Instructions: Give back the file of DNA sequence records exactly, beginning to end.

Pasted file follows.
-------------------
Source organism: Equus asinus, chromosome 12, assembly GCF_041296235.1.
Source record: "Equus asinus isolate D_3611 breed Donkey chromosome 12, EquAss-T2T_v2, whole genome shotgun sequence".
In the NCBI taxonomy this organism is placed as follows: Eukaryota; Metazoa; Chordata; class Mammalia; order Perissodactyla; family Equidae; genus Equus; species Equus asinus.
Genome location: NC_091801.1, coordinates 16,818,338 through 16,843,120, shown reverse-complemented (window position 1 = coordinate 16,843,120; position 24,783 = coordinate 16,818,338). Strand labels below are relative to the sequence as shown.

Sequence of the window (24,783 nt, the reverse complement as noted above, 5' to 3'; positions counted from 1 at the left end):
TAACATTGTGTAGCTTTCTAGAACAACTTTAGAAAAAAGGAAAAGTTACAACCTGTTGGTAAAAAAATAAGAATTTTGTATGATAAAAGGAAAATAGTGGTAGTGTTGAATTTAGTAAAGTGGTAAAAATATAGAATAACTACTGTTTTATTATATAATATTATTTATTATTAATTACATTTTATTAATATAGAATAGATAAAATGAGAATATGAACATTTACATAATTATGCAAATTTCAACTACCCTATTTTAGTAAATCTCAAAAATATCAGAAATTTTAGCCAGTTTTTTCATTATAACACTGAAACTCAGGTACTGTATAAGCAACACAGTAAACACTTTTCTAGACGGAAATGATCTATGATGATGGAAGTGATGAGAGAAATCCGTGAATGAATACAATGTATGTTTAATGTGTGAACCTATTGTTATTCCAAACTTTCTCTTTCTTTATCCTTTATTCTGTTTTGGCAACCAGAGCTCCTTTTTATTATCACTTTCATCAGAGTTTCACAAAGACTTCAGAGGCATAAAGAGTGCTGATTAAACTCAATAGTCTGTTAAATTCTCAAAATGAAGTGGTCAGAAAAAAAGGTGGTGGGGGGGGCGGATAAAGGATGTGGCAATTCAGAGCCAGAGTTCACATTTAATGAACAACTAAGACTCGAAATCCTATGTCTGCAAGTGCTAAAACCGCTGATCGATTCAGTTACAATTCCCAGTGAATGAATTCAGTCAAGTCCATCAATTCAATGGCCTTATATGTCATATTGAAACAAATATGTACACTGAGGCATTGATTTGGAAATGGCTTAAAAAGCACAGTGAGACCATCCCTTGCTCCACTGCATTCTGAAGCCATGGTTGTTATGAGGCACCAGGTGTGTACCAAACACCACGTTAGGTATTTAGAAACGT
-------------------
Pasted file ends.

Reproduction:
Source organism: Equus asinus, chromosome 12, assembly GCF_041296235.1.
Source record: "Equus asinus isolate D_3611 breed Donkey chromosome 12, EquAss-T2T_v2, whole genome shotgun sequence".
In the NCBI taxonomy this organism is placed as follows: Eukaryota; Metazoa; Chordata; class Mammalia; order Perissodactyla; family Equidae; genus Equus; species Equus asinus.
Genome location: NC_091801.1, coordinates 16,818,338 through 16,843,120, shown reverse-complemented (window position 1 = coordinate 16,843,120; position 24,783 = coordinate 16,818,338). Strand labels below are relative to the sequence as shown.

Sequence of the window (24,783 nt, the reverse complement as noted above, 5' to 3'; positions counted from 1 at the left end):
TAACATTGTGTAGCTTTCTAGAACAACTTTAGAAAAAAGGAAAAGTTACAACCTGTTGGTAAAAAAATAAGAATTTTGTATGATAAAAGGAAAATAGTGGTAGTGTTGAATTTAGTAAAGTGGTAAAAATATAGAATAACTACTGTTTTATTATATAATATTATTTATTATTAATTACATTTTATTAATATAGAATAGATAAAATGAGAATATGAACATTTACATAATTATGCAAATTTCAACTACCCTATTTTAGTAAATCTCAAAAATATCAGAAATTTTAGCCAGTTTTTTCATTATAACACTGAAACTCAGGTACTGTATAAGCAACACAGTAAACACTTTTCTAGACGGAAATGATCTATGATGATGGAAGTGATGAGAGAAATCCGTGAATGAATACAATGTATGTTTAATGTGTGAACCTATTGTTATTCCAAACTTTCTCTTTCTTTATCCTTTATTCTGTTTTGGCAACCAGAGCTCCTTTTTATTATCACTTTCATCAGAGTTTCACAAAGACTTCAGAGGCATAAAGAGTGCTGATTAAACTCAATAGTCTGTTAAATTCTCAAAATGAAGTGGTCAGAAAAAAAGGTGGTGGGGGGGGCGGATAAAGGATGTGGCAATTCAGAGCCAGAGTTCACATTTAATGAACAACTAAGACTCGAAATCCTATGTCTGCAAGTGCTAAAACCGCTGATCGATTCAGTTACAATTCCCAGTGAATGAATTCAGTCAAGTCCATCAATTCAATGGCCTTATATGTCATATTGAAACAAATATGTACACTGAGGCATTGATTTGGAAATGGCTTAAAAAGCACAGTGAGACCATCCCTTGCTCCACTGCATTCTGAAGCCATGGTTGTTATGAGGCACCAGGTGTGTACCAAACACCACGTTAGGTATTTAGAAACGT